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US health department gets blockchain green light

paperwork digitize procurement

In December the US Department of Health and Human Services received the go-ahead or “authority to operate” (ATO) a procurement system that leverages blockchain and AI. The system will be used to provide pricing information for procurement.

The project extracts data from 100,000 contracts which represent roughly $24.8 billion in annual spend across five separate legacy contract writing systems in the department. It then analyzes the prices paid and terms on those contracts. In turn, that data will be used as input for new purchases.

“We believe there’s significant savings and significant price negotiation power that will come with having full visibility into prices paid and terms and conditions,” said Jose Arrieta, the associate deputy assistant secretary for acquisition, speaking to Federal News Network. He gave an example as an analogy of how a consumer could say to a retailer that they can get it cheaper elsewhere and request a price match.

When the government goes to make a strategic buy, it can take a lot of time, even months, to pull all the market research data together and analyze it. Now that data is updated in real-time and can be available immediately and used for both planning and negotiating.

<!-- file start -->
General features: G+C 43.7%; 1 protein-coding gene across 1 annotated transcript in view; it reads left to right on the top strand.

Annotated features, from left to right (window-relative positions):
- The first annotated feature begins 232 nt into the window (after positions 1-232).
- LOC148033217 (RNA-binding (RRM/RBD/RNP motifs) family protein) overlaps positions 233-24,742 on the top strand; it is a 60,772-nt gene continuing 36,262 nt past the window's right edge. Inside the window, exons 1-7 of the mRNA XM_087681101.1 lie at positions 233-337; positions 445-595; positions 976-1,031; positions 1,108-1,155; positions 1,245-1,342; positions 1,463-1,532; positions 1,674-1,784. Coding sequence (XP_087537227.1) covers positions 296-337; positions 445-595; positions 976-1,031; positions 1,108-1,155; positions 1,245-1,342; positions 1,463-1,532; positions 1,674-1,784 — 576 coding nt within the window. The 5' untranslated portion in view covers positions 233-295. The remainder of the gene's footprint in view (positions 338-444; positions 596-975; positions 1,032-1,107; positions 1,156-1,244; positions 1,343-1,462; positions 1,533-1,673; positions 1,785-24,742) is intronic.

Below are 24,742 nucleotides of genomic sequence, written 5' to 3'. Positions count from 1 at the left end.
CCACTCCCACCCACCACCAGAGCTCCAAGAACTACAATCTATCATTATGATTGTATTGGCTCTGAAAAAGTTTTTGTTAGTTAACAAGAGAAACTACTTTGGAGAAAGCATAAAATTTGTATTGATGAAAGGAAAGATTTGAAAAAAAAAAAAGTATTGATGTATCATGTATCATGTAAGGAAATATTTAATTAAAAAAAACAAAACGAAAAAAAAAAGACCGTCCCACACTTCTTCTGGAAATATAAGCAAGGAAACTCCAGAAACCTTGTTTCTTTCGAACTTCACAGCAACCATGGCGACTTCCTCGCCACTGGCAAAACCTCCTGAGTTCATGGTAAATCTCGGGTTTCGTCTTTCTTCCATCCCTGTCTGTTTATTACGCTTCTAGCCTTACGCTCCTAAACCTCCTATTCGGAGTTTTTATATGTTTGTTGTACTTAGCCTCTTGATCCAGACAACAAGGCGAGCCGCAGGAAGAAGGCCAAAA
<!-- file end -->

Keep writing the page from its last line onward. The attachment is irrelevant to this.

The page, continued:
Blockchain is used as a layer that references all the contracting data in the department. All the data is stored in a standardized format or taxonomy and blockchain holds a timestamped record of the data in that taxonomy.

In addition to the blockchain layer, they added robotic process automation and machine learning. The latter is used for data cleansing when the data is extracted from the legacy contract systems. So it uses natural language processing to analyze the terms and conditions and pricing information in the contracts.

The aim is to get live data to users by March 2019. Once the data starts to flow through the next step is to get feedback from the teams on how to provide better analysis.

Other blockchain procurement initiatives

Procurement is a broad area, so there are several blockchain initiatives. In terms of government procurement the Asian Development Bank published a paper exploring the possibility of creating an international platform to act as a global database of suppliers enabling cross border bidding.

Accenture is working with Thailand’s Siam Commercial Bank on a blockchain solution to digitize procurement paperwork. In turn, the paperwork is integrated into a procure-to-pay solution.

Contracts are core to procurement. Deutsche Bahn is testing a blockchain contracting solution. And several blockchain projects are working on smart “legal” contracts including the Accord consortium that aims to standardize and automate the contracting process.